“This latest regulation is an attempt to close down one of the few remaining avenues for people in need of protection,” said Ur Jaddou, former chief counsel for the US Citizenship and Immigration Services.

“The only ray of light for those seeking safety is that Congress was clear when it enacted the asylum law and this attempt to circumvent it by regulation will likely see the same fate of other Trump administration attacks on the law and result in a federal court injunction.”

READ: After Being Denied Asylum By The US Some Migrants Are Returning Home With Mexico’s Help

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In Bombshell Report, ICE Agents Are Accused of ‘Torturing’ African Asylum-Seekers to Get Them to Sign Their Own Deportation Documents

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In Bombshell Report, ICE Agents Are Accused of ‘Torturing’ African Asylum-Seekers to Get Them to Sign Their Own Deportation Documents

Photo: Bryan Cox/Getty Images

A bombshell report published in The Guardian alleges that ICE officers are using torture to force Cameroonian asylum seekers to sign their own deportation orders. The report paints an even starker picture of Immigration and Customs Enforcement–an agency that is already widely criticized as corrupt and inhumane.

The deportation documents the immigrants have been forced to sign are called the Stipulated Orders of Removal. The documents waive asylum seekers’ rights to further immigration hearings and mean they consent to being deported.

The asylum seekers allege that the torture in ICE custody consisted of choking, beating, pepper-spraying, breaking fingers, and threats on their lives.

“I refused to sign,” recounted one Cameroonian asylum-seeker to The Guardian. “[The ICE officer] pressed my neck into the floor. I said, ‘Please, I can’t breathe.’ I lost my blood circulation. Then they took me inside with my hands at my back where there were no cameras.”

He continued: “They put me on my knees where they were torturing me and they said they were going to kill me. They took my arm and twisted it. They were putting their feet on my neck…They did get my fingerprint on my deportation document and took my picture.” Other witnesses recount similar violent experiences.

Experts believe that the escalation of deportations is directly related to the upcoming election and the possibility that ICE might soon be operated under a different administration. The theory is that ICE is coercively deporting “key witnesses” in order to “silence survivors and absolve ICE of legal liability.”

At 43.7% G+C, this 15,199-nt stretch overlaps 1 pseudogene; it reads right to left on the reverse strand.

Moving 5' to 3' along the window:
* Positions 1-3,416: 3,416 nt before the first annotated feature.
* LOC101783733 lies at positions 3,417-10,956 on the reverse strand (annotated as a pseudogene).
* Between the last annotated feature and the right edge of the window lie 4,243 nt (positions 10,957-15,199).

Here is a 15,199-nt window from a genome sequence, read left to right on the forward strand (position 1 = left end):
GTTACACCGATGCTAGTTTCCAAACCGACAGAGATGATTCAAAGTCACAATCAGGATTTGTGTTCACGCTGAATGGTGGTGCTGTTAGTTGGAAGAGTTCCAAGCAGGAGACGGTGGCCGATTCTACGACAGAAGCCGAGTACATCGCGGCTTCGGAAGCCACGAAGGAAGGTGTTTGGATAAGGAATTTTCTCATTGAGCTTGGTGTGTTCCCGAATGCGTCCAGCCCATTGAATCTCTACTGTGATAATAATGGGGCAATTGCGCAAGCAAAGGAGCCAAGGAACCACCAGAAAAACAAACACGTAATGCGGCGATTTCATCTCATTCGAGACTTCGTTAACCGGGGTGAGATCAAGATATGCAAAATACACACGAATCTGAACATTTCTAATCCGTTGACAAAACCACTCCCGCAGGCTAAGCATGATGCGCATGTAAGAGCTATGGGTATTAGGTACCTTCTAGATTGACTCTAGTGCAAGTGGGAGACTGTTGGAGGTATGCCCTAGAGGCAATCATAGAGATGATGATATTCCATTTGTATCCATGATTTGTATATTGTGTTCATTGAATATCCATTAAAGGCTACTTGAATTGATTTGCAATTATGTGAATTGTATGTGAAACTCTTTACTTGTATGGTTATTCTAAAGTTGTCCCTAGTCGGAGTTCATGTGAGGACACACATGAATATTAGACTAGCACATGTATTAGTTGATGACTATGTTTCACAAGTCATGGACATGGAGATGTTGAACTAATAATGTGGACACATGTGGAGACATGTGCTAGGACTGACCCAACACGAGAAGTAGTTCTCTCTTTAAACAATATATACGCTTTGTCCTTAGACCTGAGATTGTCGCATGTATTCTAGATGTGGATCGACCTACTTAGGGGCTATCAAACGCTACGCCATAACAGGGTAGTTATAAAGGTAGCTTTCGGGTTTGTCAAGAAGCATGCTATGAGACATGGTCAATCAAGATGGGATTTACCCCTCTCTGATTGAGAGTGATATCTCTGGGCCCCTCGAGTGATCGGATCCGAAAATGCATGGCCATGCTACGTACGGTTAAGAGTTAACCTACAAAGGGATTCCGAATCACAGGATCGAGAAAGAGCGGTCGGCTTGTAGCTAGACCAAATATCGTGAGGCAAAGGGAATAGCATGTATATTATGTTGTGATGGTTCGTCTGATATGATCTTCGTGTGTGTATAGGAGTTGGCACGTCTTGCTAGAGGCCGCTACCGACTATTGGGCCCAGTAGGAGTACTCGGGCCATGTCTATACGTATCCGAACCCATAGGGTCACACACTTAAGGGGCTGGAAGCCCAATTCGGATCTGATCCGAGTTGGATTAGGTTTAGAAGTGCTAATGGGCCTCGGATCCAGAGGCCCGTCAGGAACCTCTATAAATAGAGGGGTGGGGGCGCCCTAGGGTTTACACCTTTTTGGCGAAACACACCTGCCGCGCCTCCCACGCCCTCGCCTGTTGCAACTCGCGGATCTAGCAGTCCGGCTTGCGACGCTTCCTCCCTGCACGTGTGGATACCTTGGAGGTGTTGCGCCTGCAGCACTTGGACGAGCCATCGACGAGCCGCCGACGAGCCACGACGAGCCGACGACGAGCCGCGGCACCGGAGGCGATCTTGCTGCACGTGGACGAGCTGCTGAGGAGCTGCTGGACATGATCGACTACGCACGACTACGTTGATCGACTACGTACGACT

“In late September, early October of this year, we began to receive calls on our hotline from Cameroonian and Congolese immigrants detained in Ice prisons across the country. And they were being subjected to threats of deportation, often accompanied by physical abuse,” said Christina Fialho, executive director of Freedom for Immigrants, to The Guardian.

Many of the Cameroonians who are in the U.S. to seek asylum have legitimate claims to danger back in their home countries. Many of these Cameroonians come from an English-speaking minority in Cameroon that are violently target by the government there–some have died. The violence has been condemned by The United Nations and Amnesty International.

As with many immigrant stories of people who are seeking asylum, these immigrants’ lives are in danger in their home country. They are coming to the United States for a better life. But instead, they are faced with the agents of Immigration and Customs Enforcement, whom they claim brutally mistreat them.

According to report, the U.S. is deporting entire airplanes full of asylum-seekers back to their home countries–deportations that have not been given due process and have been authorized under duress.

An ICE spokesperson contacted by The Guardian called the reports “sensationalist” and “unsubstantiated” while roundly refuting the claims. “Ice is firmly committed to the safety and welfare of all those in its custody. Ice provides safe, humane, and appropriate conditions of confinement for individuals detained in its custody,” she said.

Read the entire report here.

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Undocumented Residents Could Be Excluded From The 2020 Census After All, Thanks To New Supreme Court Case

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Undocumented Residents Could Be Excluded From The 2020 Census After All, Thanks To New Supreme Court Case

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The drama over the 2020 Census continues.

First, was a Supreme Court decision that found the Trump administration wasn’t being totally honest about it’s reasoning for including the citizenship question on the 2020 Census – so the court effectively removed the question from the census. 

Then, Trump tried to delay the constitutionally mandated census to give his administration more time to come up with a better reason to tell the courts.